JPMorgan Chase must turn over more records from Jamie Dimon in Jeffrey Epstein lawsuit, court rules

The lawsuit comes as JPMorgan has filed two complaints in federal court

JPMorgan Chase must turn over more records from CEO Jamie Dimon in a lawsuit from U.S. Virgin Islands accusing the bank of aiding Jeffrey Epstein’s sex trafficking, a U.S. Judge ruled Thursday. 

U.S. District Judge Jed Rakoff in Manhattan said the bank must turn over requested documents from 2015 to 2019 – a period after which JPMorgan had dropped Epstein as a client. 

JPMorgan CEO Jamie Dimon

FILE: Jamie Dimon, chairman and chief executive officer of JPMorgan Chase & Co., speaks during the Institute of International Finance (IIF) annual membership meeting in Washington, DC, US, on Thursday, Oct. 13, 2022.  (Ting Shen/Bloomberg via Getty Images / Getty Images)

The Virgin Islands lawsuit claims Epstein used his accounts at the bank to pay for more than 20 sex trafficking victims even as top executives repeatedly flagged troubling abuse allegations against him.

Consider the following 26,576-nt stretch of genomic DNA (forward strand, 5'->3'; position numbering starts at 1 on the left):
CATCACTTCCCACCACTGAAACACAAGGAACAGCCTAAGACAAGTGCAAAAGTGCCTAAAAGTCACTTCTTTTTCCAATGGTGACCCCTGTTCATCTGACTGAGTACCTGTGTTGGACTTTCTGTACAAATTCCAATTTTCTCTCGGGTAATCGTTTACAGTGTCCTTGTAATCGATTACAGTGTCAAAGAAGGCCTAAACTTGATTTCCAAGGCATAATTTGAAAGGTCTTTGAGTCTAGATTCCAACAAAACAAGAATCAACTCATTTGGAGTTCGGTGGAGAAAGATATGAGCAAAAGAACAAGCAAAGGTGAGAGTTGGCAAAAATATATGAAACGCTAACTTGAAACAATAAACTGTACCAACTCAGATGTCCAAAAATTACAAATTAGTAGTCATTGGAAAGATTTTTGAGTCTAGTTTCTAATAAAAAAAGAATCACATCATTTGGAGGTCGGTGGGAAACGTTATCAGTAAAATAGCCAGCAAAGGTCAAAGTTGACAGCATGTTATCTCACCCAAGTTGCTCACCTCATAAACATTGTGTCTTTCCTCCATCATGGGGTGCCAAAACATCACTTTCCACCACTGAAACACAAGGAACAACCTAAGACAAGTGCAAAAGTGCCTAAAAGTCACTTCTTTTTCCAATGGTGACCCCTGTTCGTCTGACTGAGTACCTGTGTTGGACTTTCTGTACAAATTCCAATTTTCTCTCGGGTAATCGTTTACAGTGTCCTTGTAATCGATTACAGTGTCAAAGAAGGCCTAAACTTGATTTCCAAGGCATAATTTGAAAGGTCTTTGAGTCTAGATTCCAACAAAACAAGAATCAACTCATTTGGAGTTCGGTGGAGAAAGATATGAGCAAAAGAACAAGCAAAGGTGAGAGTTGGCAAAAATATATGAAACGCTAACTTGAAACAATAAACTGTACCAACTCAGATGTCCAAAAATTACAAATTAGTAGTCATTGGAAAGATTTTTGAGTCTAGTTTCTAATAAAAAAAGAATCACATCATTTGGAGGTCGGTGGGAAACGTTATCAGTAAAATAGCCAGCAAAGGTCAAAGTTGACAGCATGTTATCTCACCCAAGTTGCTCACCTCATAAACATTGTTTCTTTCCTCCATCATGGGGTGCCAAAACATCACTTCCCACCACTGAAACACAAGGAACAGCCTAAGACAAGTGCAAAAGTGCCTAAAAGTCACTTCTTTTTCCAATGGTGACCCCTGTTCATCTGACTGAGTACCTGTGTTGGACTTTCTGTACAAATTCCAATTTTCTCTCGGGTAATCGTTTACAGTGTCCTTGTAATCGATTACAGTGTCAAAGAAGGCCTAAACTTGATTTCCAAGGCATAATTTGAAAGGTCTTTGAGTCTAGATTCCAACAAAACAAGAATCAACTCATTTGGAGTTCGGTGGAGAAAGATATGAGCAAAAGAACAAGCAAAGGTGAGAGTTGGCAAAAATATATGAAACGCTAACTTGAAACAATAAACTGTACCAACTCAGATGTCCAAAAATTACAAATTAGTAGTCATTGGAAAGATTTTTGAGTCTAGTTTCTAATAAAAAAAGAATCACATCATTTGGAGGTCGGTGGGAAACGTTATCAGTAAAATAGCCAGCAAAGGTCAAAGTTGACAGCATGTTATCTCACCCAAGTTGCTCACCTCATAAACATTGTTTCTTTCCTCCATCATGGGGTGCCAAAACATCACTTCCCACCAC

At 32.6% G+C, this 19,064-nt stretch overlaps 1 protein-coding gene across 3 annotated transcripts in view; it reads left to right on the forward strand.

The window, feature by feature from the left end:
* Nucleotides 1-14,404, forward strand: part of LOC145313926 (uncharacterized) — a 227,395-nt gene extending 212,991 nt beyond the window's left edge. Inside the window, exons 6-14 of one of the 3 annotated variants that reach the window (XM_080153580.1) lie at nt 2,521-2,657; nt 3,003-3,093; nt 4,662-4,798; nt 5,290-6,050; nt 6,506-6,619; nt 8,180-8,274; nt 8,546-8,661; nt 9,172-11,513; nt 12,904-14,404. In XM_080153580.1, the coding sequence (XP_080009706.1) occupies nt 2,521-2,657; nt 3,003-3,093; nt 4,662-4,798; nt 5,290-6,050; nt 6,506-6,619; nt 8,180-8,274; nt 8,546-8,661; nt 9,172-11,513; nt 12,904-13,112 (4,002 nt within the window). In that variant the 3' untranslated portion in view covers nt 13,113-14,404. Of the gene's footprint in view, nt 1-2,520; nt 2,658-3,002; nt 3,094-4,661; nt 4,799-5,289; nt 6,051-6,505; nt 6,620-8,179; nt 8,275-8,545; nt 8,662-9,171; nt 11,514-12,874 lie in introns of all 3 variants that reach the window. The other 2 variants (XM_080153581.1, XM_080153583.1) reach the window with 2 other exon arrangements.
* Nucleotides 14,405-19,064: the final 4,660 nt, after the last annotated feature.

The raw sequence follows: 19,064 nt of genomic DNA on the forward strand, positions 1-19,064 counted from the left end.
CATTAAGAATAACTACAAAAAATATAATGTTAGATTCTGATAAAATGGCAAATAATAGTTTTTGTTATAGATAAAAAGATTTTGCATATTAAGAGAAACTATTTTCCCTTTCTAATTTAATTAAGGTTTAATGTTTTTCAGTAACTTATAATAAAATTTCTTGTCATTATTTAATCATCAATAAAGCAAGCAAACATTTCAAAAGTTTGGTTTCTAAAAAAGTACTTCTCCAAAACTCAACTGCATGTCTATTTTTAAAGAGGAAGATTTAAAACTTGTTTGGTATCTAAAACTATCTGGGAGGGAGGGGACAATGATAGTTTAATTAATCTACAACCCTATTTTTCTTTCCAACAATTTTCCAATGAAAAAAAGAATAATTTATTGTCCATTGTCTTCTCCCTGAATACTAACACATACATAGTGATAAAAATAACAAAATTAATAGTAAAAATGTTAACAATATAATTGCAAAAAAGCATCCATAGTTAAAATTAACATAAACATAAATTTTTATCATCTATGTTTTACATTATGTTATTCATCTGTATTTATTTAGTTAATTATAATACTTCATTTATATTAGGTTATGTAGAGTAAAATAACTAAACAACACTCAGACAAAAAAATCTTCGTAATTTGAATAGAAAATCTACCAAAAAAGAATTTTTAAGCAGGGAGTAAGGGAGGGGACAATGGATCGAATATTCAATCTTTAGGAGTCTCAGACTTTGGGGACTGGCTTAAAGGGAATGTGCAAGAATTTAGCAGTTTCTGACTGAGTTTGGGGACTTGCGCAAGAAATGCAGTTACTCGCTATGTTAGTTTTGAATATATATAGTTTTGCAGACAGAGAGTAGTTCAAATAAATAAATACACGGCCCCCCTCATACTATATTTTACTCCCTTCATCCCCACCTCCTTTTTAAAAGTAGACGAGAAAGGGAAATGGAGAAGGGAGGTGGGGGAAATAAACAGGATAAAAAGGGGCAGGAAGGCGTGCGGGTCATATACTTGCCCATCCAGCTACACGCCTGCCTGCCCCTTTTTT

JPMorgan has tried to dismiss the lawsuit, noting the Virgin Islands government has already settled with Epstein's estate for more than $100 million. 


The lawsuit comes as the bank has filed two complaints in federal court, claiming former bank executive Jes Staley, protected Epstein and engaged in sexual assault while working for the company. 

JPMorgan Chase Tower

The JPMorgan Chase Tower on Park Avenue on midtown Manhattan. (Tim Clayton/Corbis via Getty Images / Getty Images)

JPMorgan wants the former private banking chief, Jes Staley, to reimburse the bank for damages it might incur in the other lawsuits and return eight years of compensation. 

"Staley's acts of disloyalty occurred repeatedly, lasted for years, and persisted despite numerous opportunities to correct them," JPMorgan wrote in court filings as it demanded Stayley return eight years of compensation. 

JPMorgan declined to comment. 


Epstein killed himself in August 2019 while awaiting trial on sex trafficking charges. Many of his victims were abused on his sprawling compound on Little Saint James, his private island in the U.S. Virgin Islands. 

FOX Business' Kelly Laco and Reuters contributed to this report.